What Are Political or Lobbying Expenses?

Why They Aren't Allowed Deductions

Lobbying politicians occurs at all levels of government.

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Political expenses are not tax-deductible as business expenses, nor as personal expenses. The Internal Revenue Service makes this explicitly clear, covering every detail of political and lobbying costs that are defined as nondeductible.

Many businesses end up shortchanging themselves. They pay more in taxes than they have to because they're leaving permissible deductions out of the equation in their efforts to get it right.

The Lobbying Disclosure Act

First, it's important to understand that the keyword here when it comes to political expenses is "lobbying." The money is spent on actions taken to influence legislation. That's what the IRS disallows. But government affairs activities are perfectly OK as long as they don't involve attempted influence.

Some companies don't claim deductions for these permissible expenses, assuming they're political enough to be nondeductible. It can be at least partly chalked up to the Lobbying Disclosure Act (LDA), which requires businesses to report to the federal government quarterly, detailing their lobbying efforts. The confusion stems from the fact that the LDA includes expenses that are deductible.

Yes, it's confusing, so you might want to touch base with a tax professional if you're required to submit an LDA. You'll want to be sure that you understand your company's responsibilities and rights.

Lobbying Expenses Are a No-No

Money used to influence a legislative body at the local, state, or federal level is considered to be a lobbying expense. As such, it's nondeductible. According to the IRS Publication 529, this includes expenses incurred to participate or intervene in any political campaign for or against a candidate for public office. It also includes attempts to influence the general public or segments of the public about elections, legislative matters, or referendums.

Costs associated with communicating directly with covered executive branch officials in an attempt to influence the official actions or positions of those officials aren't deductible. Covered executive branch officials include the president, vice president, an officer or executive of the White House, or Cabinet-level officials and their deputies. 

Expenses for doing research, preparing for lobbying activities, and travel to and from these types of activities are nondeductible as well. 

Campaign Expenses

As a business, you cannot deduct expenses involved in running a political campaign, or personal tax deductions if you or someone else in your business is running for political office. The IRS also says in Publication 529:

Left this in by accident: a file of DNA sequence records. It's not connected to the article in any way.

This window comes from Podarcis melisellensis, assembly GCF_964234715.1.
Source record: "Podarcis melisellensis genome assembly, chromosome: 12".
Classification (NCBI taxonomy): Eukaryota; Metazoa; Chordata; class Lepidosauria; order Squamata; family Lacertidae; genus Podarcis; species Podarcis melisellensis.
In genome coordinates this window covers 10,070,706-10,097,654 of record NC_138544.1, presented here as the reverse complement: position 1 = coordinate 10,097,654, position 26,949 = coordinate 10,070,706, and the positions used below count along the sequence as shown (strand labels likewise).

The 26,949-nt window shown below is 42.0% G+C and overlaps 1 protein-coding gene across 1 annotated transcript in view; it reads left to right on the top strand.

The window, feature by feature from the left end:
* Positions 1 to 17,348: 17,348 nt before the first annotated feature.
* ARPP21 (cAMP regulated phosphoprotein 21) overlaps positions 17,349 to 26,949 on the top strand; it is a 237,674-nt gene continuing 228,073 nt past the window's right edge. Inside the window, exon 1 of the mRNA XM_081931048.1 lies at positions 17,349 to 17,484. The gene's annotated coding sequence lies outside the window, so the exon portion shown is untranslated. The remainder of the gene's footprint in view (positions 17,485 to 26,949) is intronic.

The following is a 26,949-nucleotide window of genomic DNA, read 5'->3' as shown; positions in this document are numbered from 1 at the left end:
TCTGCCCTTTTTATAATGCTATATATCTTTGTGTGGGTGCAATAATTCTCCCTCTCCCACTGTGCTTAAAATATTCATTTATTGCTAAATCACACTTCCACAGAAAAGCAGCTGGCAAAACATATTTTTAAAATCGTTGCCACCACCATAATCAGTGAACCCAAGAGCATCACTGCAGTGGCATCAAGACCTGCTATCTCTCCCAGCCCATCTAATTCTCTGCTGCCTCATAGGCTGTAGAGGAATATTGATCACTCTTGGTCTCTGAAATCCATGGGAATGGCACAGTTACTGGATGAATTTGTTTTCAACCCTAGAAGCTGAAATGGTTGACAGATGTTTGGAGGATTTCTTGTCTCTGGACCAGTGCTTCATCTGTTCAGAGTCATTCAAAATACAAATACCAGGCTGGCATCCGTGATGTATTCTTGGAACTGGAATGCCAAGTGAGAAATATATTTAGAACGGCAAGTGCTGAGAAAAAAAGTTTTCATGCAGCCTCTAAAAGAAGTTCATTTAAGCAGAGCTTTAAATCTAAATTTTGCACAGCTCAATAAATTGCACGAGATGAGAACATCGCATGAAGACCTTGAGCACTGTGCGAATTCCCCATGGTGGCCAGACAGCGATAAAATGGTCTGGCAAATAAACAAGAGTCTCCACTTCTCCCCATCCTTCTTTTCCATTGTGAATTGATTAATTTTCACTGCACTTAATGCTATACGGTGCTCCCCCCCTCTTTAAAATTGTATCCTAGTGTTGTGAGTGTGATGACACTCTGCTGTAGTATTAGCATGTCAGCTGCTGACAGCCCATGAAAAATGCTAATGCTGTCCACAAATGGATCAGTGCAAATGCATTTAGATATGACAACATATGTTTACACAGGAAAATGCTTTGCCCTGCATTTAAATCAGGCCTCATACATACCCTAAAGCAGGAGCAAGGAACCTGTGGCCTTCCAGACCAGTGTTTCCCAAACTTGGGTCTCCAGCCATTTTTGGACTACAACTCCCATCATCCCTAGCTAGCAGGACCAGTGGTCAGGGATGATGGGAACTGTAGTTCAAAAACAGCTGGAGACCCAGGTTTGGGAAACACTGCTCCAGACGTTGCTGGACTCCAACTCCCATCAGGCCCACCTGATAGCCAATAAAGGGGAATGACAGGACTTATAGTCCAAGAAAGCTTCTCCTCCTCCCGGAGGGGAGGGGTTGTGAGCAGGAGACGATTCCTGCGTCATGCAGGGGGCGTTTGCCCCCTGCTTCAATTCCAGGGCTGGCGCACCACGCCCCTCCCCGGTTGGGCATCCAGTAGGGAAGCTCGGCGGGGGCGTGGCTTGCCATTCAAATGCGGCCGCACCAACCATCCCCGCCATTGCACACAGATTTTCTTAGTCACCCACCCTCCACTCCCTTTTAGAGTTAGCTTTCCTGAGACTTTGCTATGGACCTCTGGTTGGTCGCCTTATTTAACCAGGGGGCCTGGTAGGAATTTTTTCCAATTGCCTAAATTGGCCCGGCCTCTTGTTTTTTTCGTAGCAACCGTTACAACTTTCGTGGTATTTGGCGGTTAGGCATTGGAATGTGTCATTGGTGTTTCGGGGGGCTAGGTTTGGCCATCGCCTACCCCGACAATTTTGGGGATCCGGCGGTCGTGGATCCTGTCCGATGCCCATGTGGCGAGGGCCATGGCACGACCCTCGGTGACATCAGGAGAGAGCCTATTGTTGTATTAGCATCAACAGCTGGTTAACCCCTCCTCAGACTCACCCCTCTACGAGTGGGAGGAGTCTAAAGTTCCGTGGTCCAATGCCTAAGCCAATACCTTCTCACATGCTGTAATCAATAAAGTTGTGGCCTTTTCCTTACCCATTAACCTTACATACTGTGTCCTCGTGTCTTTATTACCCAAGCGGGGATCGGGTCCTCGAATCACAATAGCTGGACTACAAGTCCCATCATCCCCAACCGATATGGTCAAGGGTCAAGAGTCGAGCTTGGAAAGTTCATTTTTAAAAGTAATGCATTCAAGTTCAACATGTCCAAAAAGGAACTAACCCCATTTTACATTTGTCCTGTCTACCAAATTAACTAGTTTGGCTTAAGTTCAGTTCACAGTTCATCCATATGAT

You cannot deduct campaign expenses of a candidate for any office, even if the candidate is running for reelection to the office. These include qualification and registration fees for primary elections.

Contributions to a campaign committee or a newsletter are also nondeductible. 

Other Political Expenses and Contributions

Other types of political activities that are not allowed as tax deductions include expenses for political activities such as campaign dinners and events for political parties or candidates. They include political contributions or gifts to political candidates.

You cannot deduct donations to political action committees (PAC's) or any portion of dues to professional organizations that are designated for political lobbying. Amounts that you pay in union dues that are related to lobbying or political activities aren't deductible, nor are charitable deductions for contributions to a group which conducts lobbying activities that have a direct effect on your business.

Deductible Expenses

An expense is typically deductible if it's not associated with lobbying efforts or any type of bid to influence legislation. This rule means that money spent on monitoring and reviewing government affairs and complying with legislation, either current or proposed, is acceptable, and these expenses can be deducted.

Again, it's a gray area that might require the assistance of a tax professional.

The Old Loophole Is Gone

Businesses used to be able to take advantage of a very small loophole in the "no deductions for political stuff" decree. They were able to deduct up to $2,000 a year in expenses to influence local legislation at the state, county, or city level, including tribal governments.

The Tax Cuts and Jobs Act eliminates this provision from the tax code from 2018 through at least 2025.

This article presents general information. The author is not a tax attorney or tax preparation specialist. Please refer to IRS publications and ask your tax professional if you have questions about specific types of tax-deductible expenses.